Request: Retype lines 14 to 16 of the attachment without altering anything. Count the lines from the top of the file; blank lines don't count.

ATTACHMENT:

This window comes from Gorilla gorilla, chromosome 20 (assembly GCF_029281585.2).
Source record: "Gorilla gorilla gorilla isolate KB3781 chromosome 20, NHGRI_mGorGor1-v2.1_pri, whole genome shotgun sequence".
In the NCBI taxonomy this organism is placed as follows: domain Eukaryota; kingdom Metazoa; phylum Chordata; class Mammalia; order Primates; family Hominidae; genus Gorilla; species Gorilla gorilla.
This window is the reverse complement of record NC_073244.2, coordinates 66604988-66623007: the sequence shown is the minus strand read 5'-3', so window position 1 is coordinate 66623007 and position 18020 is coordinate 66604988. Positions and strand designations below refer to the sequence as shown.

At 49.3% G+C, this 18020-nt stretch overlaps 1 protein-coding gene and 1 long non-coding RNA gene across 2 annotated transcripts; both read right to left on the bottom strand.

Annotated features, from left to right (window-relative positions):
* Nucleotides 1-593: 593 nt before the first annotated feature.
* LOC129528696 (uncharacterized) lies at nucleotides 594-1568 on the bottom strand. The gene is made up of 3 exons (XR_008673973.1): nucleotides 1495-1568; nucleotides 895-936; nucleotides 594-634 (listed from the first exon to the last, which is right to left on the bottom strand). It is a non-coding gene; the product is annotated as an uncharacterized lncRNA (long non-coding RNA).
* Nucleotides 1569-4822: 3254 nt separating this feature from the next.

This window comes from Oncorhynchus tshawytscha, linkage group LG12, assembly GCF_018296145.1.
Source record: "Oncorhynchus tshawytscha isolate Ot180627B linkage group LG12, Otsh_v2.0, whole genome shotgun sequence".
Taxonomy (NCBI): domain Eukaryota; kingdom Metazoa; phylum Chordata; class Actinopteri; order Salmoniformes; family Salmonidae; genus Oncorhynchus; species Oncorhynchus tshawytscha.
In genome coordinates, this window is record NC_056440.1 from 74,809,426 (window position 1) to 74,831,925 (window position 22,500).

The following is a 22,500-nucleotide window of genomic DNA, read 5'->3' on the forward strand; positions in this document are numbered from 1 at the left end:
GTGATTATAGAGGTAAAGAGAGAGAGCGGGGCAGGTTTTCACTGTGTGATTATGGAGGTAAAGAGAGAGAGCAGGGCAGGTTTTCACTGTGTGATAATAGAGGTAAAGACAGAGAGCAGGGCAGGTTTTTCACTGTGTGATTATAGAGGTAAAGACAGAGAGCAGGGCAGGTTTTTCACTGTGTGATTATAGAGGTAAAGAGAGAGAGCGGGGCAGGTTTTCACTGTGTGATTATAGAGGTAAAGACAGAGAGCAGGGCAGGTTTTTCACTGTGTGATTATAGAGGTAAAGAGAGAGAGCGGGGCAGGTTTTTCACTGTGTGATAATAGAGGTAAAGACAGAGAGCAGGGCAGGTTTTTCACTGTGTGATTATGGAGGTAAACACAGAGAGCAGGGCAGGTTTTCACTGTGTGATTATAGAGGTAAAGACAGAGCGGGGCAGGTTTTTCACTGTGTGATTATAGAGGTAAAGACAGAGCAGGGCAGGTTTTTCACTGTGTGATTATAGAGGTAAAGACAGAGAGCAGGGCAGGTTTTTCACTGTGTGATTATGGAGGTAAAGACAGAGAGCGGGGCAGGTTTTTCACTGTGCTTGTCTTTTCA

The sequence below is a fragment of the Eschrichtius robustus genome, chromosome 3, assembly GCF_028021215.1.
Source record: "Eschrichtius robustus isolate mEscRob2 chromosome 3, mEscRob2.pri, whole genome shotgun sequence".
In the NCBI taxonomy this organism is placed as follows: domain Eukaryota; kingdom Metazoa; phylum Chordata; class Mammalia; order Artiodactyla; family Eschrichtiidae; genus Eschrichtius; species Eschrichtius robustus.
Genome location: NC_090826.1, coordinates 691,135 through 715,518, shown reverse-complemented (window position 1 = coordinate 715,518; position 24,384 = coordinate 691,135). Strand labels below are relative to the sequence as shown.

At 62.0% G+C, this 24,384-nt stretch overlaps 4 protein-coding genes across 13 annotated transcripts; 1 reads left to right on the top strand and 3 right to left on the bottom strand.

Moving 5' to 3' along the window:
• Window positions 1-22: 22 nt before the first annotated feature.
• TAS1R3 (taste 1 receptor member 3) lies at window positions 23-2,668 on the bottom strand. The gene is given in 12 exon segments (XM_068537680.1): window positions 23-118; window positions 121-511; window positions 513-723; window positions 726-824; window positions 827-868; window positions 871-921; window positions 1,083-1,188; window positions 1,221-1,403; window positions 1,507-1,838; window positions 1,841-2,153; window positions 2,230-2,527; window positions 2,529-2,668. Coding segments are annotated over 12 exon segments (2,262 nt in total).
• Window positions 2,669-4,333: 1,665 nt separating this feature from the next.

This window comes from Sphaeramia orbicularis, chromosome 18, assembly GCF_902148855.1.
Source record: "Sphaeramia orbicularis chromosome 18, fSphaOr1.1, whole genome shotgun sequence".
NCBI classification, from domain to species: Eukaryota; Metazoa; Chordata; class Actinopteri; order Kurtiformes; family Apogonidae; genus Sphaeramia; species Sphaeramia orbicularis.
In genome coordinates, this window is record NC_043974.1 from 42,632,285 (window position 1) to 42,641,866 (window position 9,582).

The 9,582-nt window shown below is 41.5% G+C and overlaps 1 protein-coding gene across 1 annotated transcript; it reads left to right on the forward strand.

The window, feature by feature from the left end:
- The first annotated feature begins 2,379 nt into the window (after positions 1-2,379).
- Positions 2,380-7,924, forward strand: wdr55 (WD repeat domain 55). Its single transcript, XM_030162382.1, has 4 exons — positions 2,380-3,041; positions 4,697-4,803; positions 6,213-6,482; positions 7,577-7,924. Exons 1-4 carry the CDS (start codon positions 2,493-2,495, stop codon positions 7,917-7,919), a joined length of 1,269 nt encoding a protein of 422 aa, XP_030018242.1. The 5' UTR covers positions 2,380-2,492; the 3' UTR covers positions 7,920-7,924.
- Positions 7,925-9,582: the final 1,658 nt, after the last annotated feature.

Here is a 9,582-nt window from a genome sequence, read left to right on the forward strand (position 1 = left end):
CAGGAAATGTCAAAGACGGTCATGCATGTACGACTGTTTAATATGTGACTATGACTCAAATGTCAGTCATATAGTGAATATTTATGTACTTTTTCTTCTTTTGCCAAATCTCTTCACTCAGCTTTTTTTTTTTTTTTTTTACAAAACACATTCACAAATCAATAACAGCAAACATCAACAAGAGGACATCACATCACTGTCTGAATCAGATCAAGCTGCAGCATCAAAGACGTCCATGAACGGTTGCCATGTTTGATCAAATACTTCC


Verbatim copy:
The following is a 22,500-nucleotide window of genomic DNA, read 5'->3' on the forward strand; positions in this document are numbered from 1 at the left end:
GTGATTATAGAGGTAAAGAGAGAGAGCGGGGCAGGTTTTCACTGTGTGATTATGGAGGTAAAGAGAGAGAGCAGGGCAGGTTTTCACTGTGTGATAATAGAGGTAAAGACAGAGAGCAGGGCAGGTTTTTCACTGTGTGATTATAGAGGTAAAGACAGAGAGCAGGGCAGGTTTTTCACTGTGTGATTATAGAGGTAAAGAGAGAGAGCGGGGCAGGTTTTCACTGTGTGATTATAGAGGTAAAGACAGAGAGCAGGGCAGGTTTTTCACTGTGTGATTATAGAGGTAAAGAGAGAGAGCGGGGCAGGTTTTTCACTGTGTGATAATAGAGGTAAAGACAGAGAGCAGGGCAGGTTTTTCACTGTGTGATTATGGAGGTAAACACAGAGAGCAGGGCAGGTTTTCACTGTGTGATTATAGAGGTAAAGACAGAGCGGGGCAGGTTTTTCACTGTGTGATTATAGAGGTAAAGACAGAGCAGGGCAGGTTTTTCACTGTGTGATTATAGAGGTAAAGACAGAGAGCAGGGCAGGTTTTTCACTGTGTGATTATGGAGGTAAAGACAGAGAGCGGGGCAGGTTTTTCACTGTGCTTGTCTTTTCA

The sequence below is a fragment of the Eschrichtius robustus genome, chromosome 3, assembly GCF_028021215.1.